“Our next stop brought us to the Hoanib Skeleton Coast Camp, which is truly one of the most remote, desolate locales remaining on the earth. As our pilot remarked when we landed, ‘you are not on the edge of nowhere, you are in the middle of nowhere’. I couldn’t be happier. The lodge was a very open, modern and refined design with a backdrop of rocky outcrops and scattered trees whose beauty could not be possibly accurately represented with photography.”
“Much to some’s surprise, however, the Skeleton Coast Camp is not actually on the coast, but rather situated ~75km inland from the ocean side. Upon our first evening outing, with our amiable guide Mwezi, we could see that the landscape would once again be breathtaking and unimaginably beautiful. We drove upon a long natural rock wall, as beautiful gemsbok gently scoured the semi-arid ground for green snacks.”
“We traversed forward through the sand and rocks, passing through an unexpected forest of acacias amongst the seemingly lifeless, harsh terrain. When we reached a high point for our sundowner, it seemed that we could see to infinity over the horizon. For me, the spot brought thoughts of something off the set of Star Wars. This was natural, unspoiled desert wilderness like I have never seen.”
“With its proximity to the ocean, a.m. game drives can often be obstructed with unexpectedly thick fog, as we would discover on our first morning drive at Hoanib, which would land us at the coastline. Along the way, we had a nice sighting of these desert-adapted beauties on top of the hillside as they were browsing for their breakfast in the thick Namibian fog.”
“As you move to the coast from camp, you pass through an amazing variation of terrain, from expansive deserts with sand oceans, thick and almost impassable brush, rocky outcrops and semi green oases. Once at the ocean, you could get an eerie sense of this harsh, unforgiving shoreline and its foreboding beauty which has caused so many shipwrecks of the past.”
The wreck of the Suiderkus from 1977.
There is also a massive Cape seal colony that resides on the coastline. They were amazing, spread out for at least 1 km.
While we were on coast, we were fortunate to get a brilliant sighting of a lone, long-haired brown hyena nearby, ostensibly looking for opportunities to ravage a baby seal pup.
“Next up was the Damaraland region and the dusty, harsh beauty of the Desert Rhino Camp [DRC]. The lodge is blessed with a warm and welcoming crew and the accommodation is rustic and understated, but very comfortable and having a real campground feel. At night here, you can hear a variety of visitors outside your tent, most vocal would probably be the spotted hyena, which chanted, howled and barked with regularity during our stay. The night sky at DRC has to be seen to be believed. The star-laden southern heavens are truly brilliant after dark, with the multitude of colours of the Milky Way galaxy revealed in full celestial glory among the unpolluted Damaraland skies.”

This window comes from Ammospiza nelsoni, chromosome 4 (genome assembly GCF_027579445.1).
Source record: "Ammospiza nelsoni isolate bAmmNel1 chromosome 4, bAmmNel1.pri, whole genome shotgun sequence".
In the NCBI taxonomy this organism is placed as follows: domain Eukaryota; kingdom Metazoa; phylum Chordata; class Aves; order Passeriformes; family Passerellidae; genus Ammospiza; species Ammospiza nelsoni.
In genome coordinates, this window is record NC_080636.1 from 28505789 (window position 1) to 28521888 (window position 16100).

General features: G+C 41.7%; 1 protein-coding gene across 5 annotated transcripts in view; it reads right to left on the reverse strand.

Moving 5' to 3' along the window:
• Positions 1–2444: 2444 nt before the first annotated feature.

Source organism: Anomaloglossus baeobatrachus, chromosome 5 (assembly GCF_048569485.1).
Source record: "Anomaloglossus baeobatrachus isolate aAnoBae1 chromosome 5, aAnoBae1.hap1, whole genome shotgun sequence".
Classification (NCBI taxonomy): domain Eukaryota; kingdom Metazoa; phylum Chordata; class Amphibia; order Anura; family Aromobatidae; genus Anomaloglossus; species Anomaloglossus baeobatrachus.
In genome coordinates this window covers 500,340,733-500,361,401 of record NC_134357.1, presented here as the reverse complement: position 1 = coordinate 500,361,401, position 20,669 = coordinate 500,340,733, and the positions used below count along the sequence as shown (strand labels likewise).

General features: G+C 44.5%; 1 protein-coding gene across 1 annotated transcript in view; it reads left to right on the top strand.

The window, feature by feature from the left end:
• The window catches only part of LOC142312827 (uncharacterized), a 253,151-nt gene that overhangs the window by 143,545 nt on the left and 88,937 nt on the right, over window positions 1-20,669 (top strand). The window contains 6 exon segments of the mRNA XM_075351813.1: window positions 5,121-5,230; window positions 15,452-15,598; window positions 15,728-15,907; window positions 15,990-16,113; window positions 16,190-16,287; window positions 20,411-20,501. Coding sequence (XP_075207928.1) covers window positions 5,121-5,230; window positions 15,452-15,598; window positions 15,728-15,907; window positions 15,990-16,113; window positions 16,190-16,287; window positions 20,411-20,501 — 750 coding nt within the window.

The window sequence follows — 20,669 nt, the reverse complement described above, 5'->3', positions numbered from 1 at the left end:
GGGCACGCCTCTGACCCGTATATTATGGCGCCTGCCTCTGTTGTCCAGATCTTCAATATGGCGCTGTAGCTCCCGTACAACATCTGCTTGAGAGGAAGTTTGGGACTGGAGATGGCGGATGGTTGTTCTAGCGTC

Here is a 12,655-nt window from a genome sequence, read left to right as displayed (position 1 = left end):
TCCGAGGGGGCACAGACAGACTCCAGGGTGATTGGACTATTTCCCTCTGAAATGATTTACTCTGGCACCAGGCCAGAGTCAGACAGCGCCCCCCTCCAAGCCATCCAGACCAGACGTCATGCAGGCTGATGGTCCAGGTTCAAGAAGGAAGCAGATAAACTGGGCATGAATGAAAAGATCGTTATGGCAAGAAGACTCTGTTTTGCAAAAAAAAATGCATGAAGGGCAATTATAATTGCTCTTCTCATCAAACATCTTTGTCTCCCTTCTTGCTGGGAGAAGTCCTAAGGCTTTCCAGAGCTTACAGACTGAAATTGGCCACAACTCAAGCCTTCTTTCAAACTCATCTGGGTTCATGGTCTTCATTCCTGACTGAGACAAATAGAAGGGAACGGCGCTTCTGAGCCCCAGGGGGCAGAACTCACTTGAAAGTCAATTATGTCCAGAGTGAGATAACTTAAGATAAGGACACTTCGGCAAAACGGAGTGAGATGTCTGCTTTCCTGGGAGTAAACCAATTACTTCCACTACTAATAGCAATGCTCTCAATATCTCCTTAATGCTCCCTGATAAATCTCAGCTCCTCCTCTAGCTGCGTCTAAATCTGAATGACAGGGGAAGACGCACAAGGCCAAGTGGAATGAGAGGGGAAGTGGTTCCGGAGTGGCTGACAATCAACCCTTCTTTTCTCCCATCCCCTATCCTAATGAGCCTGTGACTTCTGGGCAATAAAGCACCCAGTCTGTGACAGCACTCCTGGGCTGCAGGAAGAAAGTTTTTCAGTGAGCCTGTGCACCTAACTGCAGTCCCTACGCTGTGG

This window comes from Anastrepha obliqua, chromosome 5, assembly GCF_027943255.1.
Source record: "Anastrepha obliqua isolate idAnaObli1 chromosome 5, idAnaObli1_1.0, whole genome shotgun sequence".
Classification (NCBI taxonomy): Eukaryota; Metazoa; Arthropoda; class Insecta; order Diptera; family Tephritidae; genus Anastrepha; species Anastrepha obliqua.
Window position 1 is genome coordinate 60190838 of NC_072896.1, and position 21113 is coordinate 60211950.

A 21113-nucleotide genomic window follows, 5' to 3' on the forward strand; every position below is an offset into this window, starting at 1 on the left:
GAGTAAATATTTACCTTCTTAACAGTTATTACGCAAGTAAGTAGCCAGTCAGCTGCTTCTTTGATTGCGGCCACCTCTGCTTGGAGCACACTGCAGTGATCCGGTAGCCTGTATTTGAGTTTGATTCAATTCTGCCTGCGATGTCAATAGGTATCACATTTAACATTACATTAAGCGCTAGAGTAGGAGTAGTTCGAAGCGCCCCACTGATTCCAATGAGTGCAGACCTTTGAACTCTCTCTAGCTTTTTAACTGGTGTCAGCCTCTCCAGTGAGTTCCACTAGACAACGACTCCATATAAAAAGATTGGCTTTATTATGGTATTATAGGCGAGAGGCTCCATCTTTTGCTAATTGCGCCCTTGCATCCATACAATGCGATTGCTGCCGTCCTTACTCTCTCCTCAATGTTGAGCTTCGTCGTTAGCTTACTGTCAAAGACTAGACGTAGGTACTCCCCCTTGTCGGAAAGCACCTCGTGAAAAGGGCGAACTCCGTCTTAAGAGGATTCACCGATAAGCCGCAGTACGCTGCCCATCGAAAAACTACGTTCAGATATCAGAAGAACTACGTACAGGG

“I was impressed once again how the landscape could change so dramatically in Namibia. The rolling hills were covered in baseball-sized red stones and sandy foothills with low, rocky mountains surrounding on all sides. It was apparent that the amazing and unexpected Namibian penchant for abundant life among the harsh climates applied here as well. Milk bushes, acacias, nara bushes and grasses grew throughout. I was particularly fascinated by the welwitschia plant, which, at first glance seems like rubbish that someone has tossed on the ground. Upon closer inspection, you can see the plant has a woody base and long twisted leaves that grow out close to the ground. We learned that they can survive for thousands of years, only on moisture from the air if need be.”
“There is no guarantee you can see one of the rare and elusive namesake desert black rhinos here, but I can almost guarantee you will have an unforgettable experience with natural wonder, regardless.”
“Our last stop took us further north in Namibia to the Ongava Tented Camp, a concession bordering Etosha National Park. The first evening drive revealed that the terrain here was much more vegetative and lush than the Damaraland region. There were tall reeds and grasses and the trees were higher, although there was still an abundance of arid, desert type plants scattered about as well. On our first drive at this private reserve, we saw waterbuck, impala, kudu, and a pride of young lion resting in the tall grass.”